This Forum is fantastic, has really helped my judo. But then, I am lucky enough to be around more knowledgeable people to test on the mat what I see here. Often on this forum people ask some really, really basic questions. But I can't help but wonder, where are these folks learning their judo that they have to ask? Some possibilities come to mind, please add or subtract form this list.
- The person asking the question has received an answer, but doesn't like the answer ... for example sensei probably told him (I will use him because it's usually a him) not to worry about that yet and he comes here because he still is seeking the answer he agrees with.
- The person is largely self taught, is working in an environment with few judo teaching resources. Good for them! I can guess this is occurring when a brown belt is considered a high rank, for example.
- The scary one is that sensei simply doesn't know ... but won't admit it ... or worse that sensei does not allow questions (which would be anti-judo in fact). It's one thing to see something, evaluate, and then reject it. It's another not to see it at all.
This last one has a lot to do I think with isolation of judo clubs, either by geography or intent. I speculate judo teaching is sometimes the victim of:
- Dissipation, it's only possible for a person to retain a certain amount of what they learn and this problem compounds in every generation. We all have seen people post here with positive intentions with no other way to find an answer ... all questions to some degree have to do with missing or lost information;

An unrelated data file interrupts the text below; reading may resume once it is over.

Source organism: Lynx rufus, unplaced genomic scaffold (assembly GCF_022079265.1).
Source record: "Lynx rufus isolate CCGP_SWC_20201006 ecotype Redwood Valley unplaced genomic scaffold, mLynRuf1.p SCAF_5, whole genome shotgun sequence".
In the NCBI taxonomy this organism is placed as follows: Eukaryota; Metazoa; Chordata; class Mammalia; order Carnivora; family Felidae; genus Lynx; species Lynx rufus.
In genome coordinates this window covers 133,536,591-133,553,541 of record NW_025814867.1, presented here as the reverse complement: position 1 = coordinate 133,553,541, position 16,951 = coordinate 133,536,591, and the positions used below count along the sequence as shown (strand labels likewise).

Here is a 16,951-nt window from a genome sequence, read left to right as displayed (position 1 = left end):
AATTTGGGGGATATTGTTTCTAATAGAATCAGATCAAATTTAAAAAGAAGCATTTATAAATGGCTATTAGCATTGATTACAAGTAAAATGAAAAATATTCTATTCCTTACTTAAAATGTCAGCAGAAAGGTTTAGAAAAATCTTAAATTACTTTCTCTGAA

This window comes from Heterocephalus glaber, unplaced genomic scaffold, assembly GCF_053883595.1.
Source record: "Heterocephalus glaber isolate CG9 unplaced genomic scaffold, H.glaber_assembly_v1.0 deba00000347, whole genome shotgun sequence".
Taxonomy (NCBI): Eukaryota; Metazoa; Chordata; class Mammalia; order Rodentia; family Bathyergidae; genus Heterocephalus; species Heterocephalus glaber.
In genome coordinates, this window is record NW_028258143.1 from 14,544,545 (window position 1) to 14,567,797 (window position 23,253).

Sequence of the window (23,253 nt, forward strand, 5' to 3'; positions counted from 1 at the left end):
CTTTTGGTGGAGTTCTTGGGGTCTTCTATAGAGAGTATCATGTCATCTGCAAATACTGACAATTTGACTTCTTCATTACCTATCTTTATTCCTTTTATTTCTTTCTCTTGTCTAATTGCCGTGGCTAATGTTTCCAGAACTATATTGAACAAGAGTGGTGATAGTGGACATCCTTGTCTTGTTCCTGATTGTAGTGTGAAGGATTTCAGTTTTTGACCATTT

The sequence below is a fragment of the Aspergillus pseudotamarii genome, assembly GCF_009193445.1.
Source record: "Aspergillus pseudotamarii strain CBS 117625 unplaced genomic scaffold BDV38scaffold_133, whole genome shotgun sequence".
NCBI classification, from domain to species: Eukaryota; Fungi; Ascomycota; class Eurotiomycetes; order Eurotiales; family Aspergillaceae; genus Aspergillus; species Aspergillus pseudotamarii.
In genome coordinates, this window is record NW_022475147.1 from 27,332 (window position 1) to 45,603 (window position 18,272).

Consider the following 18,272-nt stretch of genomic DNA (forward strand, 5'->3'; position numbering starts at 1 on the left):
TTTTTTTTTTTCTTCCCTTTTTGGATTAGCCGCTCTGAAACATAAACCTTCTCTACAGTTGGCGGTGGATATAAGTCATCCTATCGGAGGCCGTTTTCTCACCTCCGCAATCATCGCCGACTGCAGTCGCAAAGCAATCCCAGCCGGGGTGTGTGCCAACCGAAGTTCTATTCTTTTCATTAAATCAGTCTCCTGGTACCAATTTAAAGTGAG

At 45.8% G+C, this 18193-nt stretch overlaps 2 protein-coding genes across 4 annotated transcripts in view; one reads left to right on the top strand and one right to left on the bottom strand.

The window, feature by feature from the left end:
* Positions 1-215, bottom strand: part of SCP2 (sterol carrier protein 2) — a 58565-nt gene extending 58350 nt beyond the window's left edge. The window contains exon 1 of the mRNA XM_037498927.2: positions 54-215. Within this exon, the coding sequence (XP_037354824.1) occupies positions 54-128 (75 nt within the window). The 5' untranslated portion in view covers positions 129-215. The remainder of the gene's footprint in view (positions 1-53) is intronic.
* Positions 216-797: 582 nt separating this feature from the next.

- Physical error, either what was learned in the first place was incorrect, or the teacher's subsequent attempts as clarification did not lead to correct conclusions;
- Mental error ... on this list are things like ego, laziness, envy, hate and so on. I know clubs that wall themselves off from the world. They don't want anyone interfering with "their method" ... and sometimes react with hostility to even the suggestion that someone else might be successful doing something another way. (I note that the walled-off programs often do not produce judoka who are successful in shiai.)
I am glad to see basic questions because questioning my own judo is part of making it better every day. It might not otherwise occur to me to take a second (actually 4,733rd) look at ukemi. Anyone care to contribute thoughts?
This post has been edited by billc: 12 June 2011 - 07:07 PM